Eamon Carr: The Claret Jug goes to Iowa after thrilling final day's play
It was a day that had promised so much.
A day that saw the return of the old Irish custom of the half-day, as golf lovers around the country took time off in the hope of seeing Greystones amateur Paul Dunne consolidate his position at the top of the leaderboard at St. Andrews. And lift the famous Claret Jug at the end of an eventful tournamant.
The pressure in the barometer pointed to squalls, rain and difficult conditions as it came time for the voice of Ivor Robson, the familiar first tee announcer at the old course, to boom out, "This is the final game of the 144th Open. On the tee for Ireland, Paul Dunne."
This was historic. An amateur player from Ireland going out last on the deferred fourth day of the Open. It felt as if the world was watching.
And so it was a different type of pressure that forced Dunne to make an early bogey on the first. He'd hoped to enjoy the day, play his normal competitive game and shoot a decent score. But the relentless media demands of the last couple of days and, perhaps, the realisation that he was carrying the hopes of a nation and amateur golfers the world over, all weighed heavily on the young Wicklowman's shoulders.
Up ahead, Padraig Harrington, with birdies on three of his first five holes, was hovering around the top of the leaderboard.
But as the skies darkened over the famous links course, in conditions described as "miserable" by a commentator, Irish hopes were blown hopelessly off course.
Dunne drove his tee shot from the second out to the putting green and was forced to jump up an down on a hillock to glimpse the flag on the green. As things went from bad to worse for Paul, Padraig was experiencing his own nightmare with a double bogey on the 6th.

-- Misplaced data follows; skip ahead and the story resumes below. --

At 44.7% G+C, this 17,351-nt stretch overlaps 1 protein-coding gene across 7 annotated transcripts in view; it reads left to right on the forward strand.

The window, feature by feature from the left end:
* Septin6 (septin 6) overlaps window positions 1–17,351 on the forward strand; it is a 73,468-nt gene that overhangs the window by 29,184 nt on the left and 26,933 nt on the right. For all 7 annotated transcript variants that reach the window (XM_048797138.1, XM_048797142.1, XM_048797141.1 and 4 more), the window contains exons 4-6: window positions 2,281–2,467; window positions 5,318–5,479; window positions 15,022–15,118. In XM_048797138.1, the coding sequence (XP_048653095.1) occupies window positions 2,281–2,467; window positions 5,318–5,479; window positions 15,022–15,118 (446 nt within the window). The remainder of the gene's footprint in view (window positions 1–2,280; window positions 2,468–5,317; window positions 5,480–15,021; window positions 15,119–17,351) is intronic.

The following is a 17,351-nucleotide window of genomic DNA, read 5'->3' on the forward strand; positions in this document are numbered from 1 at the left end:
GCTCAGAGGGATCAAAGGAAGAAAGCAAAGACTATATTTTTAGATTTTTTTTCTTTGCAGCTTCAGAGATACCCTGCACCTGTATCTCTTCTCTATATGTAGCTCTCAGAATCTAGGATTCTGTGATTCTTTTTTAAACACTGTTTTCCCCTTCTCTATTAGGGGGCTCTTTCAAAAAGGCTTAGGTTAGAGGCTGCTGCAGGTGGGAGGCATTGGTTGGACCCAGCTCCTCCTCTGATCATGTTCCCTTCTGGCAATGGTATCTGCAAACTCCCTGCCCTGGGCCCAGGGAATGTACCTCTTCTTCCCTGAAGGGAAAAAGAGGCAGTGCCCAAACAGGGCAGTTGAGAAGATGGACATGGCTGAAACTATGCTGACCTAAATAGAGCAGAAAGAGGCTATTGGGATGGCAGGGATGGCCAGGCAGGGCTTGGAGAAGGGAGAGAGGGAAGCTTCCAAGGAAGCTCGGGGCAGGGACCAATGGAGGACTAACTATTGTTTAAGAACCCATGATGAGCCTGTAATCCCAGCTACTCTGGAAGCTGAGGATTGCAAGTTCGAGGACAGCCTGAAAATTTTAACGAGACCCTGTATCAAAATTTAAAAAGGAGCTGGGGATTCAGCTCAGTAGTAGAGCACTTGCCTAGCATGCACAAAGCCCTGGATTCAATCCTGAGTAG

This destructive drama came on the first nine holes, regarded as the best opportunities to make birdies. Because the last nine, the 13th and 17th in particular, are recognised as among the most unforgiving in golf.
Ask Adam Scott. He made five birdies on the front nine.
But saw that good work undone by three bogies and a double bogey on the return. He finished one under for the day, which saw him tie for tenth overall.
Elsewhere the tension that was being experienced by five players made this a compelling final day.
Despite a bogey on the 17th, Zack Johnson went to the clubhouse having posted -15 (-6). Marc Leishman made a bogey the 16th but the two pars that followed saw him tie.
They then had a nervous wait to see whether history-chasing Jordan Spieth or super-steady Jason Day might work some magic and overtake them. Despite displays of bravery and skill, neither player could catch up. Both men showed signs of personal agony as the chance of lifting the Claret Jug slipped away.
Playing with Paul Dunne, Louis Oosthuizen became one of just of a small group to birdie the final hole and land himself in the mix for a four-hole play-off.
Oosthuizen, from South Africa, had form, having enjoyed an Open victory five years ago. It's eight years since Johnson (USA) won the Masters. Only Australia's Leishman had never won a major.
And after the first play-off hole it was the Aussie who trailed at one over behind the American and the South African who were both one under.
Johnson notched a birdie on the second as the others parred. He went one ahead of Oosthuizen, three ahead of Leishman.
The dangerous Road Hole was the next test. It was gripping stuff. But each player made a bogey.
There was no guarantee the 18th hole would decide the destination of the famous trophy.
In the end, Johnson left himself a 15 foot putt to close out the deal with a birdie. He missed, tapped in for par and left Oosthuizen with an eight foot putt to force a sudden death play-off. The South African's shot seemed to almost skim the rim, leaving a relieved Johnson looking shattered. His one under after those four holes was one better than Oosthuizen's even par.
There were tears as the reality of his achievement dawned on the 39 year old. "I feel blessed to be the champion," he said, his voice breaking with emotion. "Humbling and surreal are the words that come to mind."
So, the Claret Jug was going to Iowa and not Greystones or, even, Stackstown.
And the Silver Medal was presented to Jordan Niebrugge, who had begun the day three behind Paul Dunne. The 21-year old American tied 6 on -11.
But for the Irish there was a sense of pride that an amateur most of the public hadn't heard of before had made the running for so long.
Thanks to Paul Dunne, this year's Open was more engaging, and exhausting, than usual.